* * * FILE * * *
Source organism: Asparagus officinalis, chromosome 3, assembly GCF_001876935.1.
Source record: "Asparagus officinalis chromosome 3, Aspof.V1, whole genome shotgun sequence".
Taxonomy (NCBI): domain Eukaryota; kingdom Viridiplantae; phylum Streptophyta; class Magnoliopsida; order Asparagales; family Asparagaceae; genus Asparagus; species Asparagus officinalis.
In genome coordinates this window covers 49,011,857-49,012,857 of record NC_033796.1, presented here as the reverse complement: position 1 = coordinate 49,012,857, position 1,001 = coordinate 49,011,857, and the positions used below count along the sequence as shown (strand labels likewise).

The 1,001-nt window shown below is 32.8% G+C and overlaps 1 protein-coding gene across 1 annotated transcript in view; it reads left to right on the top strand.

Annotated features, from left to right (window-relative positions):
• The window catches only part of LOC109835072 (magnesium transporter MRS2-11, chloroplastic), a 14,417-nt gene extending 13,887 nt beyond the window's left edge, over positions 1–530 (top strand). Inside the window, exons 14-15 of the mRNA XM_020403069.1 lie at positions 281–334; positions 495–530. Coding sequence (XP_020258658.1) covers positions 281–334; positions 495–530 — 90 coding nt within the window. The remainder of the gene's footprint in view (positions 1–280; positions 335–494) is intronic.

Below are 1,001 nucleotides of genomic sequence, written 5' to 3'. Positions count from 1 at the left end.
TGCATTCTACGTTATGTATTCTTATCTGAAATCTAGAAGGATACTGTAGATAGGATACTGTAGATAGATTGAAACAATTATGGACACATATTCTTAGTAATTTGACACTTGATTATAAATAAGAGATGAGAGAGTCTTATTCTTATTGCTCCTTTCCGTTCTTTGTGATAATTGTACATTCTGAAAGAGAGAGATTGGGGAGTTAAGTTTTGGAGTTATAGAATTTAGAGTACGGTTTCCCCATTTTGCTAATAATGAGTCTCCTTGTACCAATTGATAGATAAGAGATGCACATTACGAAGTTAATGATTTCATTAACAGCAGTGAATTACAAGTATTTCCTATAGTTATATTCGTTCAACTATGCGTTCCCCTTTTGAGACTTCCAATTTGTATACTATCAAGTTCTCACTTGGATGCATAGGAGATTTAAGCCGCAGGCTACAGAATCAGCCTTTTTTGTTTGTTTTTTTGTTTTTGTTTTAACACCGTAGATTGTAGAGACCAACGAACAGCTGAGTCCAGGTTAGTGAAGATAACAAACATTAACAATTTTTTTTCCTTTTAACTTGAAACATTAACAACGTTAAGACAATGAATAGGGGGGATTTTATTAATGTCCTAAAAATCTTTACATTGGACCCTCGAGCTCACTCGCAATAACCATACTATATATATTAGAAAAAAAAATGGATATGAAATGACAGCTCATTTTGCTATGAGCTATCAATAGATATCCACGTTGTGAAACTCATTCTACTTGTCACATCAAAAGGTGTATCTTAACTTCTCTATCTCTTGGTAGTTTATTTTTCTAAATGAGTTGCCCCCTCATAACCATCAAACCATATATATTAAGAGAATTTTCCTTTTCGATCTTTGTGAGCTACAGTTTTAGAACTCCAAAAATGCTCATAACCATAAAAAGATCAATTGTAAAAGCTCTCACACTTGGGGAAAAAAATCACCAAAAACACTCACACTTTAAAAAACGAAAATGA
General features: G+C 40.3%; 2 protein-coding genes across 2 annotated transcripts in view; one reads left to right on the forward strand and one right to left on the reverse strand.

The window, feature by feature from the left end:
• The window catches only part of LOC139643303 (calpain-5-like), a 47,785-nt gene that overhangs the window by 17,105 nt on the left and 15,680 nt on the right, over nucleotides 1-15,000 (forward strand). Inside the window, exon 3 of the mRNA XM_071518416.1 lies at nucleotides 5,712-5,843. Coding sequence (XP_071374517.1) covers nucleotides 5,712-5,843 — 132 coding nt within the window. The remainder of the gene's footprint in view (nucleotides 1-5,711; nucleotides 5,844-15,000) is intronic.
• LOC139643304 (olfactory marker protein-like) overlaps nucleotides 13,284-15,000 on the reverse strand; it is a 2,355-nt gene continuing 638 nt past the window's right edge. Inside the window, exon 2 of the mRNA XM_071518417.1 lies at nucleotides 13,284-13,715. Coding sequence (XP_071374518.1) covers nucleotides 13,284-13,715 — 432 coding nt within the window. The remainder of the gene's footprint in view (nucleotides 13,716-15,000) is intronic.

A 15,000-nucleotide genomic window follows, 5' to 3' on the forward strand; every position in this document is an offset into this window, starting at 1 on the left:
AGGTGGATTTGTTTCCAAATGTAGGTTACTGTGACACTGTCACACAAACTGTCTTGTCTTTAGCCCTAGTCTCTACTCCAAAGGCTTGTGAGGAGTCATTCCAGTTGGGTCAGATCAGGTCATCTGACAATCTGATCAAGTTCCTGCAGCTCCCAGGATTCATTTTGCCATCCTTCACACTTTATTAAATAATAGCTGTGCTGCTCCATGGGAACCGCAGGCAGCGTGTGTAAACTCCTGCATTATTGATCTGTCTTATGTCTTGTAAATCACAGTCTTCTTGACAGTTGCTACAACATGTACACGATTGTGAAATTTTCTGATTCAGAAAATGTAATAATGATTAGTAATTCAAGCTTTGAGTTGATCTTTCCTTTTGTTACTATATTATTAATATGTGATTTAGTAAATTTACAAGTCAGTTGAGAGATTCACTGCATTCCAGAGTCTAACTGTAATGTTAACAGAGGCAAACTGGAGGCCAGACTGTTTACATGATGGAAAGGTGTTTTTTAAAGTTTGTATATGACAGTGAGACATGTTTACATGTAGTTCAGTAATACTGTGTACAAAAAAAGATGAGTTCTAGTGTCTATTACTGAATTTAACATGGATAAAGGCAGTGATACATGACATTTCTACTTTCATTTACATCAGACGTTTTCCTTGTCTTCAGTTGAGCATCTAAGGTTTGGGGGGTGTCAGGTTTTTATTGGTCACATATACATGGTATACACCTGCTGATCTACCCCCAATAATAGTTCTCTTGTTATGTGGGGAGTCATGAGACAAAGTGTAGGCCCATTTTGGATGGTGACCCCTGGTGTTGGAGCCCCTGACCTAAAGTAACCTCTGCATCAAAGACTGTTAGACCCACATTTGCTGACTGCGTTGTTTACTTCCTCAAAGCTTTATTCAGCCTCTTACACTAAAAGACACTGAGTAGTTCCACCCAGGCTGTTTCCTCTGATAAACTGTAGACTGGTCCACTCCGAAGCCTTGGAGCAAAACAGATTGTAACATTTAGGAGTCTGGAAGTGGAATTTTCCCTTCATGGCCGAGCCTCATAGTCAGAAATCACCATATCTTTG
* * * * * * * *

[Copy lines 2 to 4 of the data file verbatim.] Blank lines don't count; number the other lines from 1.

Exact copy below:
Source record: "Asparagus officinalis chromosome 3, Aspof.V1, whole genome shotgun sequence".
Taxonomy (NCBI): domain Eukaryota; kingdom Viridiplantae; phylum Streptophyta; class Magnoliopsida; order Asparagales; family Asparagaceae; genus Asparagus; species Asparagus officinalis.
In genome coordinates this window covers 49,011,857-49,012,857 of record NC_033796.1, presented here as the reverse complement: position 1 = coordinate 49,012,857, position 1,001 = coordinate 49,011,857, and the positions used below count along the sequence as shown (strand labels likewise).